Looking at academic calls for papers and conference topics in recent years, there can be no doubt that global history is on the rise. However, despite calls to write “global history globally,” it is clear that global history has not risen in all countries simultaneously. Turkey, which has a long history of hosting many different civilizations has much potential for supporting work in global history. Although this potential is not yet reflected in academic studies relating to global history, international events such as the Global History Student Conference-Istanbul held recently in Istanbul Sehir University are an indicator that work in this field is accelerating.
Our most recent guest, Prof. Selçuk Esenbel is one of the trustees of the Toynbee Prize Foundation, and a leading historian in Turkey. Prof. Esenbel has contributed greatly to the development of global history in Turkey, specifically in relation to Japanese and wider Eurasian history. I got the chance to sit down with Esenbel in Istanbul to talk about the state of global history in Turkey today and her recent book, Japan on the Silk Road: Encounters and Perspectives of Politics and Culture in Eurasia (Brill’s Japanese Studies Library, 2017).
FATMA ALADAĞ: Where were you born and raised?
SELÇUK ESENBEL: I was born in Washington D.C. and grew up in Turkey, the U.S and Japan. My father was a diplomat and was stationed in Washington during WWII. I was born there right after the war and lived in the US until I was six years old. I came to Turkey with my parents for the first time in 1952.
ALADAĞ: When did your interest in becoming a historian develop?
ESENBEL: I decided to become a historian when we were living in Japan. I attended the Japanese International Christian University. I had two interests in mind. One of them was to be a painter. I still paint. But in Japan, I could not be a student in the school of fine arts because it was still not open to foreign students. My second interest was history. Because I could not study painting, I decided to move to history. I majored in East Asian history while I was in Japan and studied the Japanese language. So I have spent all my life debating whether should I return back to painting. But I liked history and certainly, painting and history have a kind of connection to one another.
ALADAĞ: Which scholars have strongly influenced your approach to studying history?
ESENBEL: When I was very young, I bought a whole set on Ottoman history by İsmail Hakkı Uzunçarşılı and Enver Ziya Karal. It is a classic thirteen-volume narrative of Ottoman history. I read all of it. If we had remained in Turkey, I probably would have become an Ottoman historian. My move to Japanese history was basically because of my experience living in Japan. I became very much interested in Japanese culture after I learned the language. So I decided that I should major in Japanese history because that’s where I was living. I finished my graduate studies at Columbia University in Japanese history. As you can see, geography and temporality play a great role in our life choices.
ALADAĞ: When did your interest in global history start? Was is it academic or more personal?
ESENBEL: It was academic. My Ph.D. dissertation was an in-depth study of a peasant uprising against the Meiji government that took place in 1871. It turned into a book that was published in 1998 by the Association for Asian Studies in the United States. I wasn’t thinking of global history then because that concept didn’t exist. I was thinking in terms of this very micro-study of events: it concerned one uprising of a community of about two thousand peasants in Japan which took place in only three days. But I was thinking of trying to posit my study in somewhat universal terms so I was constantly looking at the history of peasant rebellions elsewhere and the ways in which rebellions factored into the discourse about transformation and emergence of modern societies and politics. I was also thinking in terms of the role that peasants have in society not just through revolts. I finished my book with a comment of pathos—that peasants have to give way to modern societies. In other words, whether we like it or not, modernity—in terms of economic modernity, industrialization, urbanization, technological or educational transformations in any society—has to destroy the traditional peasant world.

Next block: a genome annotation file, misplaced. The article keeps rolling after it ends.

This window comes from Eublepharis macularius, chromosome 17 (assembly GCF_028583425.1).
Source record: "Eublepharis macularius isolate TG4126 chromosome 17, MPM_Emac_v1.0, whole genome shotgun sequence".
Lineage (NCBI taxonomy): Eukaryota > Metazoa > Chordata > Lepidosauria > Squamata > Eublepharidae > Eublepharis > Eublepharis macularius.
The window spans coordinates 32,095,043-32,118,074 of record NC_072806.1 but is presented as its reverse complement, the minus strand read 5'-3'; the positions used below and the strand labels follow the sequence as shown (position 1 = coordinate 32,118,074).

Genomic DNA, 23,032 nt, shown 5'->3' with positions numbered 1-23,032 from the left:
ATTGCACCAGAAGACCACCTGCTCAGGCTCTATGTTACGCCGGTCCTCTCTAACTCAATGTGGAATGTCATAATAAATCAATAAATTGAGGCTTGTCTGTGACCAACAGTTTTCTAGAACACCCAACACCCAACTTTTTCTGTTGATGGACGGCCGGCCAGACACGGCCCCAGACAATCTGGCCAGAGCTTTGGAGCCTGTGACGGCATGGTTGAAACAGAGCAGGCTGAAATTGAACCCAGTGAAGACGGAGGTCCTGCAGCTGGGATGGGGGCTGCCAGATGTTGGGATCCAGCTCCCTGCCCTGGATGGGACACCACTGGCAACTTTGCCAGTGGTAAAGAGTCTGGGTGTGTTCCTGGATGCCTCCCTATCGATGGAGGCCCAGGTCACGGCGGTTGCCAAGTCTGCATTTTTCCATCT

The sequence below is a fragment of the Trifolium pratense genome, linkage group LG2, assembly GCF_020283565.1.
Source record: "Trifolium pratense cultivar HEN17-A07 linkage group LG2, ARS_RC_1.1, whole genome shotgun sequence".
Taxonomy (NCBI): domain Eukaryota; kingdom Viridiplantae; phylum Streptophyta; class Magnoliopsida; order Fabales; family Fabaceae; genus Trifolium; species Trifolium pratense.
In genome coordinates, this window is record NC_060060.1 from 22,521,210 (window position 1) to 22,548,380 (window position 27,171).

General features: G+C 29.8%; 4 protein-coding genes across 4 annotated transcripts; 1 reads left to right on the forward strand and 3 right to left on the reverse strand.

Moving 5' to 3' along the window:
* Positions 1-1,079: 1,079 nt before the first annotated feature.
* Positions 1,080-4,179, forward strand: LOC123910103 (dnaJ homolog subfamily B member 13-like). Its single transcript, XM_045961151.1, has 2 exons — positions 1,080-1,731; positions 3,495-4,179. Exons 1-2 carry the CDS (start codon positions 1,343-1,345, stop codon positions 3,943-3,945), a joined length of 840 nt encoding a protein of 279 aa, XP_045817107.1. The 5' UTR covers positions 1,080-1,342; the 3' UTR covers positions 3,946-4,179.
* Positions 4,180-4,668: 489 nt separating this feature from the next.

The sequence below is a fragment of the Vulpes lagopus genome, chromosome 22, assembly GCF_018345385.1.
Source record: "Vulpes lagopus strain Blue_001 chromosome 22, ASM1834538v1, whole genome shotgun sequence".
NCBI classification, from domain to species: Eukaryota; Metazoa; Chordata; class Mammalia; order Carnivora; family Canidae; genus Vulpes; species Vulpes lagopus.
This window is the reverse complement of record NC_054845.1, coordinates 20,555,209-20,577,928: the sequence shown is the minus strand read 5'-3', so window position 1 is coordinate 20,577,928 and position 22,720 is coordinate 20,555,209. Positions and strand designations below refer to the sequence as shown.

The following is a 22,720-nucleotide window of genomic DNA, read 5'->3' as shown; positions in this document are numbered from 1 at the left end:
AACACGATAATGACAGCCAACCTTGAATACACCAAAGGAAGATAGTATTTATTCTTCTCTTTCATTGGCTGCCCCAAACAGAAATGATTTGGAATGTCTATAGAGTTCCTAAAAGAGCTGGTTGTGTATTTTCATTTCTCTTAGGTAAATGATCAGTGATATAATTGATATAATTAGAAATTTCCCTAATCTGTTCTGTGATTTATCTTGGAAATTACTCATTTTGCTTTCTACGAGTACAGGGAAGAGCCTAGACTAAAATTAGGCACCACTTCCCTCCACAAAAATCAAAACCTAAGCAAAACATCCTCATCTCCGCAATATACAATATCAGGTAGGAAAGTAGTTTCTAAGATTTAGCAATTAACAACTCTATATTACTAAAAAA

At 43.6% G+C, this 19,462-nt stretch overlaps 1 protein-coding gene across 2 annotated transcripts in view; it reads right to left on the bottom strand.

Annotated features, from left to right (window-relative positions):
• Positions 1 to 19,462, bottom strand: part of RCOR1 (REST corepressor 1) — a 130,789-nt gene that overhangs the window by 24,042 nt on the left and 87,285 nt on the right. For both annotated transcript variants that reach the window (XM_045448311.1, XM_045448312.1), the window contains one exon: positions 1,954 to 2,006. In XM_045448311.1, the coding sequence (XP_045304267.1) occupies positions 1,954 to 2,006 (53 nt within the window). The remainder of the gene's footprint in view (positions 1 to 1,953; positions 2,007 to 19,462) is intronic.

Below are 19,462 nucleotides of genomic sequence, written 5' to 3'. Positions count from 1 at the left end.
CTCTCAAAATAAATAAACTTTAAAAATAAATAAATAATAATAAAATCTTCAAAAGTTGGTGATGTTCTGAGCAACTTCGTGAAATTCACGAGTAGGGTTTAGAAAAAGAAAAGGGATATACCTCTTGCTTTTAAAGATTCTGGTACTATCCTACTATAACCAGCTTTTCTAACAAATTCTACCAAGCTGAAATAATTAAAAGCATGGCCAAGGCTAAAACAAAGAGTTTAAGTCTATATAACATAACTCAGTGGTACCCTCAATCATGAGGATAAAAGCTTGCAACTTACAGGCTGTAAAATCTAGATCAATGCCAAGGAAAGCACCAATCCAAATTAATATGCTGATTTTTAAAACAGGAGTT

When I was at Columbia University, the study of peasant uprisings was not a very popular topic for historians in the US working on Japanese history. The emphasis was very much on peasant production, not peasant society, and on samurai values or the legacy of samurai values as the cultural origins of modern Japanese mentalities. Nobody asked the question, “what happened to the peasants?” because the result, according to 1960s modernization theories, that modernization was very successful in Japan. But, I thought, what about the anguish the farming community experience when they see their way of life and their position in society overturned as a result of these top-down changes? Nobody asked the question of how the farmers feel about this. And maybe the reason I sensed this was an issue was because when I was a child in Turkey, 80% of the population were farmers. My family lived in Istanbul, but we were living in a country which was very traditional and very much followed the way of life of a peasant society.
But my understanding of global history as a concept really came about after the 1990s, when I started doing research about a completely different topic—transnational connections between the late Ottoman and early Republican context and modern Japan, looking at these international connections but also looking at it as a sort of global history of Japan. My primary focus is on how the Japanese approached this geography and this world, tracing it through Japanese documentation. I look at Turkish-Japanese relations, Muslim-Japanese relations, and now Japanese involvement in the Silk Road geography, which is the subject of the book I recently published. This is a way to globalize Japanese history. Of course, historians have already globalized Japanese history by studying Japanese relations with the United States, with China, with Britain. But here the added incentive for using the term global was to look at what you might call the peripheral geographies of the world. We know all about Japanese-British relations and Japanese-American relations. But we know really little about Japan’s connections and activities to the Ottoman world, Central Asia and Eurasia, the Turkish and Muslim worlds. These are all different concepts. This brings about a different image of Japan—a Japan that you don’t see in diplomatic histories of the previous generation. This is how the global as a concept became more relevant to me.